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Information Security Threat Hits Canadian Government Following Cyber-Attack

The Canadian government is the latest global authority to fall victim to the rise in hacking operations that appear to originate from China-based servers.

Gaining access to highly sensitive government computer files, both CBC and BBC news reported that hackers forced the government's Finance and Treasury Board to temporarily sever web access in a bid to prevent further secret data from falling into foreign hands.

The cyber-attack, which was first discovered in January of this year, lead investigators to trace activity back to China. Chinese officials have since denied involvement.

Another theory suggests that hackers could be rerouting their activity via Chinese servers in a bid to cover their tracks and remain anonymous. Unfortunately, the nature of such attacks makes it almost impossible to be certain in this regard; the inherent deniability, by suggesting such rerouting, is part of what makes this a major issue for governments engaged in countering such cyber attacks against national interests.

Executive Spear Phishing

Information security experts believe the attacks were orchestrated via a technique known as 'executive spear-phishing.'

Hacking into several top officials computers and email accounts, hackers contacted IT staff to have passwords reset, subsequently granting them unfettered access to secret files and data.

Hackers also sent emails to other members of the Canadian government from the corrupted accounts with seemingly innocent attachments releasing viruses after just a single click.

Speaking to CBC news, a source revealed:

“There is nothing particularly innovative about spear-phishing. It's just that's it's dreadfully effective.”

Sadly, this incident isn't the first time that Canadian authorities have been made aware of the apparent weaknesses in governmental computer networks.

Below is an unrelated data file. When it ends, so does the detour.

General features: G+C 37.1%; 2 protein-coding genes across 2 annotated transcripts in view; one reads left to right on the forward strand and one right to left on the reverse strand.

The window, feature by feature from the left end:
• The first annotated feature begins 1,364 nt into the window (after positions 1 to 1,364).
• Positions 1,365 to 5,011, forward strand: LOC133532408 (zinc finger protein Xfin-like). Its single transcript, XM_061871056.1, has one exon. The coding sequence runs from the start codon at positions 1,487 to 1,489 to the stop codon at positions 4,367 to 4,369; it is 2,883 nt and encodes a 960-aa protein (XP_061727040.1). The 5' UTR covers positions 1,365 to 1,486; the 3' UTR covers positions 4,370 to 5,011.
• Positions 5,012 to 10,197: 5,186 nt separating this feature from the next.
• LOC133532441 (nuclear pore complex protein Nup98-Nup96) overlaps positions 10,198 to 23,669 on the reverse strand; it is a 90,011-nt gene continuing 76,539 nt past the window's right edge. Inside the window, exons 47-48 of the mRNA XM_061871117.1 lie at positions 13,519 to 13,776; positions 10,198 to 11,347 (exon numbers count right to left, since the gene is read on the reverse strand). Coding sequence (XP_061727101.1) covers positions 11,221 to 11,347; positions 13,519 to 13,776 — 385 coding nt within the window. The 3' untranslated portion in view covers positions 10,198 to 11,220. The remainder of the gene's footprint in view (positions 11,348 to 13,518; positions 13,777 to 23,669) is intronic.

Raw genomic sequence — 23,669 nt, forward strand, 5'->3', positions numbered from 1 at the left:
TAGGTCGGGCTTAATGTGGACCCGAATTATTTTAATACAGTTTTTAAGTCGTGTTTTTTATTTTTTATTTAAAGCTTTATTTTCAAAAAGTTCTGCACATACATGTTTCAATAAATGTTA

Back in 2002, Auditor-General, Sheila Fraser, warned:

“There are weaknesses in the system. There are access controls that need to be fixed; there are a whole series of minimum security issues that are not being dealt with. There are vulnerabilities. Government needs to fix them.”

Unfortunately, when Fraser investigated the state of the Canadian government's information security set up just two years later, she found that few preventative security measures had been put in place:

“It is important that these things be dealt with and fixed – the government is vulnerable to attacks.”

The UK and US governments have identified such Cyber attacks as one of the major risks to their national interests; not just through access to military and other government secrets, but also through attacks on national economic and commercial interests – the UK government Centre for Protection of national Infrasytructure (CPNI) warns “The risk of industrial cyber espionage, in which one company makes active attacks on another, through cyberspace, to acquire high value information is also very real.” CPNI in collaboration with Information security experts through their Risk Management Delivery Group (RMDG) are encouraging government bodies and business of any size to adopt rigorous security testing programmes as a means to protect against rising instances of hacking from Asia and beyond.

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